Wednesday, September 20, 2017

What is courage?

This week has brought some new territory in it for me, and I am kind of trembling in the corner about it. I don't like writing about this. I feel uncomfortable. Painfully exposed.

There is a group on Facebook that has started up to prepare for my 30th high school reunion. (yeah, 30!) I feel these shaking tendrils of the past pulling me in and I feel resistance and fear and anxiety, remembering who I was then and the experiences I had, which all seem in my memory to wrap around everything I missed and everything I wasn't. I wasn't pretty. I wasn't thin. I wasn't popular or witty or a good student. I didn't have a single saving grace, chubby in my overalls with fingernails bitten to the hub, gigantic Coke bottle glasses and really REALLY bad hair that demonstrated my inability to recognize the difference between men and women's mullet trends. I was afraid of life passing me by. I could feel myself missing out. I watched the other kids get to do things I could not, not for financial reasons but because my dad was...well.....crazy. Not "gosh guys, my dad is such a jerk/dork/pain" kind of crazy, but true to the bones not right in his head. I know this now. I accept this now. I don't know if forgiveness is appropriate, though I try to offer it anyway most of the time..... There was violence. There was hostile and hateful emotional assault on a daily basis, usually very early in the morning before Dad went to work, before the sun came up. Days started and ended in fear. There was loss. Chronic and constant tension and awareness...what was I doing, what had I done, what could he imagine I was going to do....what horror would visit down on me today, or my mother, or my brothers? Living in that kind of stress, on that kind of guard, makes for one weird, weird, jumpy, angry, chaotic person. I was desperate in my relationships outside of home. I wanted friends. I wanted to do things kids games and performances on stage. I wanted to date. I wanted to be liked. I wanted a posse. But I see now I was chaotic in my efforts, socially awkward, weird and chronically overwhelmed with feelings of being jealous, envious, anxious, angry and needy, yanked back and forth between rebellion and compliance. Desperation poured from my bones. Deep down I was a very good girl, very rule following, sweet natured and compliant...but with the way things were, I wanted to be tough. I wanted to be mean and strong and too cool to be hurt and too cool to care about what was happening. What 16-year-old knows how to do that effectively?

Even when I did manage to connect with others, it got derailed by the home situation. I could not bring people around and I certainly could not go do the things they did. On the rare occasions that I was not grounded, it just wasn't worth the hassle of what it would take to get out of the house. I wasn't allowed to drive, I had ridiculously early curfews and the accusations that would then face situations died before they could ever get started. I met my best friend Cami in my senior year and found a bit of peace in her ability to stick with me and see good things in me, her happy and calm demeanor earning me a reprieve somehow from some of the insanity that went on at home. I stopped tying myself to the fringes of the cool kids and gave up on that. I had Stewart as a long-distance boyfriend through my senior year too, which at least gave me a plausible reason why I could not date and handsome pictures to show off of a soldier that said he loved me. But still, looking back, I am sad. Sad for myself, for the things I gave away, for the chances I took....for the ones I should have and didn't.....for the anger I carried around inside me. The relationships I missed. I was a trauma survivor. I see this now. But at that point in time, I was still surviving it. It is past time to forgive myself for that.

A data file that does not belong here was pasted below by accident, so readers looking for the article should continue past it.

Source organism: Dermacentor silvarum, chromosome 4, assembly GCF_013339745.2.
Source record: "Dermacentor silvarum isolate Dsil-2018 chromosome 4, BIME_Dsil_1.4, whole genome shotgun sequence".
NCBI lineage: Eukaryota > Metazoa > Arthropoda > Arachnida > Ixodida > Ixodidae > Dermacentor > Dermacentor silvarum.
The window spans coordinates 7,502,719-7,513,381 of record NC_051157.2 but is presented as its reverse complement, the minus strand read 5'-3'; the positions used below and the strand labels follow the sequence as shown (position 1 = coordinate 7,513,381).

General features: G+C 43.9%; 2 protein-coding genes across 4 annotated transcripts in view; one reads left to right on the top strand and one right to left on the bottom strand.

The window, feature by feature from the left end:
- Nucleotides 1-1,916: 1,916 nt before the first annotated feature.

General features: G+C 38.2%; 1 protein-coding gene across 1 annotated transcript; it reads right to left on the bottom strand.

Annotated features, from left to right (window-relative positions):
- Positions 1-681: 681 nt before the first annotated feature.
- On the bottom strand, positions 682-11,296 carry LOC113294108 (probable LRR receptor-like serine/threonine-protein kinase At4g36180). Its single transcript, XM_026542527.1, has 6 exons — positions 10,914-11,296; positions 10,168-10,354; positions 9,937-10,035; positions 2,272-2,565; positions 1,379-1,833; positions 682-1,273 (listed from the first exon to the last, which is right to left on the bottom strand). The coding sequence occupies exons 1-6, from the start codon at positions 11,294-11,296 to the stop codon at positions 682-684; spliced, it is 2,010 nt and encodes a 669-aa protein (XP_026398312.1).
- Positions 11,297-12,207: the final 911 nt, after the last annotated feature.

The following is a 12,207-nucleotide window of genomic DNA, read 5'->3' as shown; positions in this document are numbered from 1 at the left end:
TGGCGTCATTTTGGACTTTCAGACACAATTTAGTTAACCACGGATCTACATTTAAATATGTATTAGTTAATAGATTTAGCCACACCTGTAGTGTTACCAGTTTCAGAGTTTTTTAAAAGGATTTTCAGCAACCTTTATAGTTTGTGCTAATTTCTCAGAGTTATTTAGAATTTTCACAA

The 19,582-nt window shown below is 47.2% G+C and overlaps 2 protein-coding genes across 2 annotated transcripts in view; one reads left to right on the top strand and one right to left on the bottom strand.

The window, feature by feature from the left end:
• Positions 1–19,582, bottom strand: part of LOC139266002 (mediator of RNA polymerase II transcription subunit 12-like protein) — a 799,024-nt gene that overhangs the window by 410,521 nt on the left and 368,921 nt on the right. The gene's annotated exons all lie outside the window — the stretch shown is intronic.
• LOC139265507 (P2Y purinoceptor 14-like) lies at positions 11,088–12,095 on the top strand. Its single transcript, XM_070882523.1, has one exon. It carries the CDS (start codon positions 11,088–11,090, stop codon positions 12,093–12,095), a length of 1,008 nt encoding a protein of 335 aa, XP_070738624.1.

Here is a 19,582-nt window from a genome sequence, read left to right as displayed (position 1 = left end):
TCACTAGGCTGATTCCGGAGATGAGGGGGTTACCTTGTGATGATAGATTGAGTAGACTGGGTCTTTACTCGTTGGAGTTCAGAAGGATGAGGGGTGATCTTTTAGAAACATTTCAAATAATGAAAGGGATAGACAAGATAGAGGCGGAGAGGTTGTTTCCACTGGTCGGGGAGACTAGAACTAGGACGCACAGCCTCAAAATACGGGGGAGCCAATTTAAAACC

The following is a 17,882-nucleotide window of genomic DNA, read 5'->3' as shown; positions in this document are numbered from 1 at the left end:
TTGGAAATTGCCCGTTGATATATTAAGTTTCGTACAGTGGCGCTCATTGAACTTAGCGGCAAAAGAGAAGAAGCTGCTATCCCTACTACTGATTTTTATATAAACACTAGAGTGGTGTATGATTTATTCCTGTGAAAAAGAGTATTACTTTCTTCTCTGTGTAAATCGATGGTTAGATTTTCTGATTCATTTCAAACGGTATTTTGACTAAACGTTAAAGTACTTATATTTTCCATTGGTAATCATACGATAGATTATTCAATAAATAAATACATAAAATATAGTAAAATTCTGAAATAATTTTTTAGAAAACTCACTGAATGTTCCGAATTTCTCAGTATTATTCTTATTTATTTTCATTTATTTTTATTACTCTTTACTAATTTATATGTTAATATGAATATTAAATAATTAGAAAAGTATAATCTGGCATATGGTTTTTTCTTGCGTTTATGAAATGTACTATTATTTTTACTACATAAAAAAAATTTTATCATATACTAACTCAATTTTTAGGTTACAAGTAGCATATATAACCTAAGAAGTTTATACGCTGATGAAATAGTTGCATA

That is what I come to I guess. I am not that girl anymore. I am me now and I have got to forgive myself for all I wasn't then. I wasn't mistreated by my peers so much as just...ignored. Invisible. Disconnected. What kid could conceptualized what was going on at my home, and even if they did, what could they possibly do about it? If I had visible bruises maybe.....but most of the time not. He was very careful about that. How could they form a connection with me when I could not spend any time with them? It is part of who I am, part of who I have become now. It is taking courage to visit the trauma of those days...and courage is something I know. So here goes. Class of 1988 30 year reunion. My history, I am figuring out, had very little to do with these people. That is a good thing. That opens a door to rewrite this story.